What is Dog Autoimmune Disease?
Autoimmune disease in dogs used to be rare but has recently become a more common problem.
In autoimmune diseases, the dog’s immune system goes haywire.
A healthy dog’s immune system defends its body against viruses and bacteria.
To defend the body, the immune system produces antibodies.
In autoimmune diseases, the dog’s immune system doesn’t function properly.
So, the immune system doesn’t recognize the cells of its own body.
In other words, it considers its own body’s cells a threat tries and creates antibodies to protect itself.
Unfortunately, the antibodies attack the dog’s own body and cause all kinds of different problems.
For example, autoimmune disease affects the skin and/or attacks internal organs.
Autoimmune disease cannot be treated. But, it can be controlled.
Symptoms of Dog Autoimmune Disease
Dog autoimmune disease symptoms quite similar to symptoms of other skin and organ issues.
For example, dogs with autoimmune disease often suffer:
- Hair loss
- Joint swelling
- Elevated fever
- Skin discolorations
- Skin lesions
- Weight loss
Diagnosing Canine Autoimmune Disease
Of course, only your veterinarian can accurately diagnose canine autoimmune disease.
Because autoimmune symptoms are so similar to other conditions, your vet will need to perform tests to get an accurate diagnosis.
Testing might include:
- Blood tests
- Physical examination
- Skin biopsy (if your dog experiences skin symptoms)
- ANA (antinuclear antibody test) to test for lupus
Your veterinarian may or may not recommend extensive testing, depending on the findings during the physical examination.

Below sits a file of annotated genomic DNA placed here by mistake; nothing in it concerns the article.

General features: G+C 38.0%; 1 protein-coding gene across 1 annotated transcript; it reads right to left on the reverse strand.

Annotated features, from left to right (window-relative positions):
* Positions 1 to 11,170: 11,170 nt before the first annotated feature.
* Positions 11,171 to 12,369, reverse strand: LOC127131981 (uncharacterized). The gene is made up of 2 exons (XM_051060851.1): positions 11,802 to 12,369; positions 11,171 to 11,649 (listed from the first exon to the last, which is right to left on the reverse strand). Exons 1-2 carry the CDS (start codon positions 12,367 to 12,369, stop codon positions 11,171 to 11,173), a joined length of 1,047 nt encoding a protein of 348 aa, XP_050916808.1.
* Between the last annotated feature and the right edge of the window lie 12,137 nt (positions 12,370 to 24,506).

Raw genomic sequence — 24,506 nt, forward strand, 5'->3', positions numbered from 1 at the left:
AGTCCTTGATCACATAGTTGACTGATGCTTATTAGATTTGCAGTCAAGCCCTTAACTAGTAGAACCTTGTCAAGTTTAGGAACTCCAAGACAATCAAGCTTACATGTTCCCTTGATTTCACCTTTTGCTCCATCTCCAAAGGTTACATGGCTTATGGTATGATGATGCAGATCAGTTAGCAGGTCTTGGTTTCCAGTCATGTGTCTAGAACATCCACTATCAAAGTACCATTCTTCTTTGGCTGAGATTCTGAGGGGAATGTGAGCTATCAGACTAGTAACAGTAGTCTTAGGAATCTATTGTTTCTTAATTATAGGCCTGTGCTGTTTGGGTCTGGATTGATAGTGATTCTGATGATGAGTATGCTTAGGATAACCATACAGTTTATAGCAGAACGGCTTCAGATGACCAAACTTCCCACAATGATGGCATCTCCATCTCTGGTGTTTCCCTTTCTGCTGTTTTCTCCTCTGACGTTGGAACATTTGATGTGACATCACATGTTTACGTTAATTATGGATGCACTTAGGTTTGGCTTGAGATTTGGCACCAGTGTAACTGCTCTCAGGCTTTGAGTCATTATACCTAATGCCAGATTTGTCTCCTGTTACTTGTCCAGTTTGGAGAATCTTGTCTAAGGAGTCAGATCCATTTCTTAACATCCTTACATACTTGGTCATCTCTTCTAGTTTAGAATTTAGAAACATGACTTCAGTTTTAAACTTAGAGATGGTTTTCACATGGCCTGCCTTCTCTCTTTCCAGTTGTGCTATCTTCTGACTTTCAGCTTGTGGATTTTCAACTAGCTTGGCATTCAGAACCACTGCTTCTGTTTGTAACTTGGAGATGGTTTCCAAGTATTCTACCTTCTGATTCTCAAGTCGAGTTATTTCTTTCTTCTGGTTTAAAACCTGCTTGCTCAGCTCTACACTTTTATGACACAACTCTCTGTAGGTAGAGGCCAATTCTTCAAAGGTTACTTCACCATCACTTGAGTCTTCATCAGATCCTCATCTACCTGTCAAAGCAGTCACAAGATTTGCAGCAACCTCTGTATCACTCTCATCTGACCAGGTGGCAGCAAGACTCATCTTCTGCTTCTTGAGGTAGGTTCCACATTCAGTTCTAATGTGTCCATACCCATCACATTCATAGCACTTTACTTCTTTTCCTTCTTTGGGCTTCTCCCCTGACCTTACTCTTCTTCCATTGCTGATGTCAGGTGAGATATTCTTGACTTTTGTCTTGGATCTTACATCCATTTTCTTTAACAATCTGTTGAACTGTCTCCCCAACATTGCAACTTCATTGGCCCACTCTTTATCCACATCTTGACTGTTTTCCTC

Western Treatment for Canine Autoimmune Disease
Western veterinary medicine doesn’t have a complete treatment for canine autoimmune disease.
But, Western medicine can manage the symptoms.
Most veterinarians prescribe corticosteroids or cyclophosphamides.
Both pharmaceuticals suppress immune system activity.
If your dog also suffers from skin issues, your vet may prescribe topical treatments and anti-inflammatory pharmaceuticals.
You should also avoid strenuous exercise take measures to reduce your dog’s overall stress and avoid strenuous exercise.
TCVM Treatment for Canine Autoimmune Disease
TCVM (Traditional Chinese Veterinary Medicine) looks at disease differently than Western veterinary medicine does.
In TCVM, a disease is caused by some type of energetic imbalance in the body.
One of our favorites for dog autoimmune disease is a TCVM herbal blend called Rehmannia 6.
TCVM treats the underlying imbalances causing the symptoms of dog autoimmune disease.
TCVM veterinarians examine pets differently than regular veterinarians.
They look for underlying patterns and imbalances.
Immune-diseased dogs who need Rehmannia 6 display:
- Cool seeking behavior
- Dry, flaky skin
- Excessive thirst
- Excessive panting
- Red and dry tongue
- Thready, fast pulse
- Yin deficiency
Rehmannia 6 works by:
- Nourishes Yin
- Tonifies Kidney
By finding and balancing your dog’s energetic problem areas, Rehmannia 6 works on the root causes, bringing about harmony and health.
What are The Ingredients in Rehmannia 6?
Rehmannia 6 is a blend of six TCVM herbs working together to nourish Yin and tonify Kidney.
Rehmannia 6 contains:
- Fu Ling to drain Damp and strengthen Spleen
- Mu Dan Pi to cool Liver
- Shan Yao to tonify Qi and nourish Kidney Jing
- Shan Zhu Yu to nourish Yin
- Shu Di Huang to nourish Yin, Blood, and Jing
- Ze Xie to drain Damp and clear Kidney false Fire
- Typically, TCVM herbal blends take 6-8 weeks for maximum benefits.
Dr. Huisheng Xie, the founder of the Chi Institute in Reddick, FL, created Rehmannia 6 specifically for animals.
Dr. Xie based Jing Tang’s Rehmannia 6 on the ancient Chinese formula Liu Wei Di Huang Wan found in the text Xiao Er Yao Zheng Zhi Ju (Craft of Medicinal Treatment for Childhood Disease Patterns) written in 1119 by Quan Li.
Rehmannia 6 and other TCVM herbs work best when combined with Eastern Food Therapy, plenty of water, and case-appropriate exercise.
Note: Information on this site is provided for educational purposes only and is not meant the o substitute advice provided by your own veterinarian.